By Associated Press • 

Emails show Kitzhaber OK'd Hayes' involvement

PORTLAND - The 94,000 emails between former first lady Cylvia Hayes and staff in the governor's office show Hayes regularly inserted herself in policy discussions with the blessing of her fiancee, then-Gov. John Kitzhaber.

The emails also show that few staffers pushed back, and Hayes regularly adopted a supervisory tone when addressing employees in the governor's office.

Those are among the findings of The Oregonian's review ( of many of the emails, which were released last week by Gov. Kate Brown, who succeeded Kitzhaber after his decision to step down in February. The Portland newspaper says more than 20 reporters and editors pitched in to review the massive trove of documents.

Throughout his 2014 re-election campaign and after his fourth inauguration in January, Kitzhaber insisted that Hayes’ private consulting work was kept separate from her role in the governor's office. But the emails show that Hayes knowingly mixed the roles.

In one email to Kitzhaber's then-chief of staff, Hayes complained about inadequate work to get media coverage of a visit to the coast.

“On many of these events I am doing events both as part of my fellowship work (clean economy, oceans) and as First Lady (Prosperity Init. and fill in for Gov),” she wrote. The Prosperity Initiative was an anti-poverty campaign.

She added her consulting work would soon add its own media team that could coordinate in a “hybrid approach” with the governor's communications staff.

Her work in the governor's office advanced with Kitzhaber's knowledge and encouragement, the emails indicate.

The former governor directed his top aides and other staff members to include her in email communications and policy meetings. Early on, Kitzhaber ordered that she be listed in state documents as an adviser on energy.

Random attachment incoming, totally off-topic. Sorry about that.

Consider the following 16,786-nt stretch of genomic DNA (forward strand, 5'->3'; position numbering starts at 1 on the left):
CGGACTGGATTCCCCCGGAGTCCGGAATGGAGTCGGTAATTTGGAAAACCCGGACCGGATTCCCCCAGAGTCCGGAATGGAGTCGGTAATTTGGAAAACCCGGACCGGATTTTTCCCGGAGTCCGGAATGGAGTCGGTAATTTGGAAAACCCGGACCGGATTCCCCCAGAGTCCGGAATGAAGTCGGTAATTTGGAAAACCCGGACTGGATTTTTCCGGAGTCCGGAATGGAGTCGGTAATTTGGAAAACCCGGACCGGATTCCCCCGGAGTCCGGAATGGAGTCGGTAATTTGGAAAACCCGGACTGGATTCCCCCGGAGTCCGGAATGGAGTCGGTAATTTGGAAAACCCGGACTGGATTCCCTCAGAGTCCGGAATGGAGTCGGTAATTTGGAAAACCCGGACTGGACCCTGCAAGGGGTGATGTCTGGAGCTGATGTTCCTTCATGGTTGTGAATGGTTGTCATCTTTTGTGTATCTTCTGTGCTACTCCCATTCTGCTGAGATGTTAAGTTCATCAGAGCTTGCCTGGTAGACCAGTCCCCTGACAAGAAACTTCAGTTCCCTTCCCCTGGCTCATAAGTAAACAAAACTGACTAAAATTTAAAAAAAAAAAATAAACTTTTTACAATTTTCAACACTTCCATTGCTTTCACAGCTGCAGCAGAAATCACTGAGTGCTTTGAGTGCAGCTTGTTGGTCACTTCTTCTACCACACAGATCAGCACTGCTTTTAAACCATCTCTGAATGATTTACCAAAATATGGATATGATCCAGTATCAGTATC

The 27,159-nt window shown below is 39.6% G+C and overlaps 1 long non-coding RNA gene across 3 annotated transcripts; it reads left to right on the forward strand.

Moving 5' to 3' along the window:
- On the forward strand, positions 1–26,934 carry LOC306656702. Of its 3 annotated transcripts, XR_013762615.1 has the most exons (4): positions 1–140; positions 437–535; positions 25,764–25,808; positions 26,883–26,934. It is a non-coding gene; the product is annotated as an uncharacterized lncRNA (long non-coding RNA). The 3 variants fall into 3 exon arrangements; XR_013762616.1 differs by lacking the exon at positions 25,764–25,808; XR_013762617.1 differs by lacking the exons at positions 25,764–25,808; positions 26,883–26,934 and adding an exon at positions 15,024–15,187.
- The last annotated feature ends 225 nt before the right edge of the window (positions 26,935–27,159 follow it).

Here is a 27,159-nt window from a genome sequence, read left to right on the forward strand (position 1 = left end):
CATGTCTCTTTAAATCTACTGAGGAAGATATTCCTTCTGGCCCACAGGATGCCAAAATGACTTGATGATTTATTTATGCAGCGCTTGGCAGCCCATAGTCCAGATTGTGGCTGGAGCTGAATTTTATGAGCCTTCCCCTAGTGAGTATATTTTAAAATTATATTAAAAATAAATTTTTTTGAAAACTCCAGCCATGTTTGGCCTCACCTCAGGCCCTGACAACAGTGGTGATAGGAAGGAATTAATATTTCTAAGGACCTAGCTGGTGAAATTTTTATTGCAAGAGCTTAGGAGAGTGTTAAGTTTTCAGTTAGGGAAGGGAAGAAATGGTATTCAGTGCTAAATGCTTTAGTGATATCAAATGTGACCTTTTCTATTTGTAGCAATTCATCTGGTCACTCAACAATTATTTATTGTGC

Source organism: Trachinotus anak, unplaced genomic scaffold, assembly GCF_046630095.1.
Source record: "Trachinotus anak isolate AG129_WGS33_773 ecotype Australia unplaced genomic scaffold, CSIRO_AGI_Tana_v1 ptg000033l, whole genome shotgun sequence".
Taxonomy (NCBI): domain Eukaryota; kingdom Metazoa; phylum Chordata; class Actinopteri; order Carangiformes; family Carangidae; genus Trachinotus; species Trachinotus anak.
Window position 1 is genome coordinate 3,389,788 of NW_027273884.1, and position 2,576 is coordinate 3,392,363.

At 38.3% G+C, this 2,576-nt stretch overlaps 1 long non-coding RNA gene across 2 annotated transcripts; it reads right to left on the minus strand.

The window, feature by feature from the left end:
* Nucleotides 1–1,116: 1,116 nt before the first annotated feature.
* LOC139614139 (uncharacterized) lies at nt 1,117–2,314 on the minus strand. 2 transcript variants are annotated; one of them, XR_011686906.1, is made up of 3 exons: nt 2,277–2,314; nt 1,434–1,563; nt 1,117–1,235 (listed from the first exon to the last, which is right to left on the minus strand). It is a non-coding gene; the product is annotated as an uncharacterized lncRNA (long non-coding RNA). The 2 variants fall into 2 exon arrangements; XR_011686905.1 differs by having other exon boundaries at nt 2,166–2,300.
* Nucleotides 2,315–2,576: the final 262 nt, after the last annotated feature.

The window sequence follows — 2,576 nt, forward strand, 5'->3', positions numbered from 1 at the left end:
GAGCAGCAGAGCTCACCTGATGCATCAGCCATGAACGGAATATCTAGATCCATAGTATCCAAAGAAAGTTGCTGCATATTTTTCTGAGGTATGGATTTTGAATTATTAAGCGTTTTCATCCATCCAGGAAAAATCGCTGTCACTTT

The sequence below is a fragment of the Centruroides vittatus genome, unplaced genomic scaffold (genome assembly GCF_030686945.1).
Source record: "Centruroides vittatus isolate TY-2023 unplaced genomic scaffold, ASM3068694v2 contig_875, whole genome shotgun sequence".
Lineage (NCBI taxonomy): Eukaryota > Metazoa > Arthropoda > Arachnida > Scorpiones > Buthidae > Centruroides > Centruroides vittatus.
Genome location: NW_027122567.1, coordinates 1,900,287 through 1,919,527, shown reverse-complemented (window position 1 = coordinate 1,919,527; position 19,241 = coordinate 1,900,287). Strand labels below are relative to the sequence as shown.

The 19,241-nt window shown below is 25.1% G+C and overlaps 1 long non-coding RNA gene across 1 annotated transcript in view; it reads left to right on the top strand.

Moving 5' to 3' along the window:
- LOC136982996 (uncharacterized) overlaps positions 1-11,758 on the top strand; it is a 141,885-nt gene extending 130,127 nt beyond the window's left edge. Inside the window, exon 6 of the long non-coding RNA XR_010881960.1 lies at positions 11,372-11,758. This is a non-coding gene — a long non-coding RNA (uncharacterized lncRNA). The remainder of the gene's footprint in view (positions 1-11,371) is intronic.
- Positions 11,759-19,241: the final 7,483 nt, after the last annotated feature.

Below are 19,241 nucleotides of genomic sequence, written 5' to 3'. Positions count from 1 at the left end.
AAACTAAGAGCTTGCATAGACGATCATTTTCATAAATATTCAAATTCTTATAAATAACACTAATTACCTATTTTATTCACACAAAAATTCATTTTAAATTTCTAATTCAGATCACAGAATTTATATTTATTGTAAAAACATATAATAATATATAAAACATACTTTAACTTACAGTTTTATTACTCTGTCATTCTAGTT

And just last year, he directed his staff to engage Hayes in the policy work of the office.

“It is important that the work Cylvia does on the Prosperity Initiative (and the remarkable following she has created) is coordinated and aligned with the overall administration,” Kitzhaber wrote last year as he mapped out plans for a fourth term.

“That is, she needs to be engaged in strategic planning and long-term scheduling; she needs communication support for her public appearances; and the groups she is convening, her efforts to secure grant funding, etc., need to be part of our overall strategic plan.”

In one 2014 email, Hayes vented when one of Kitzhaber's advisers didn't alert her personally about a state budget decision.

“It would have been nice to be informed of our moving forward on avoiding the food stamp cuts,” she wrote. “I had emails that caught me unprepared because I did not know we had decided to move forward.”

And another from last year: “Perhaps when you send me a report like this and you know that some action is being taken (like the OPUC analysis) you could let me know that in the original email.”

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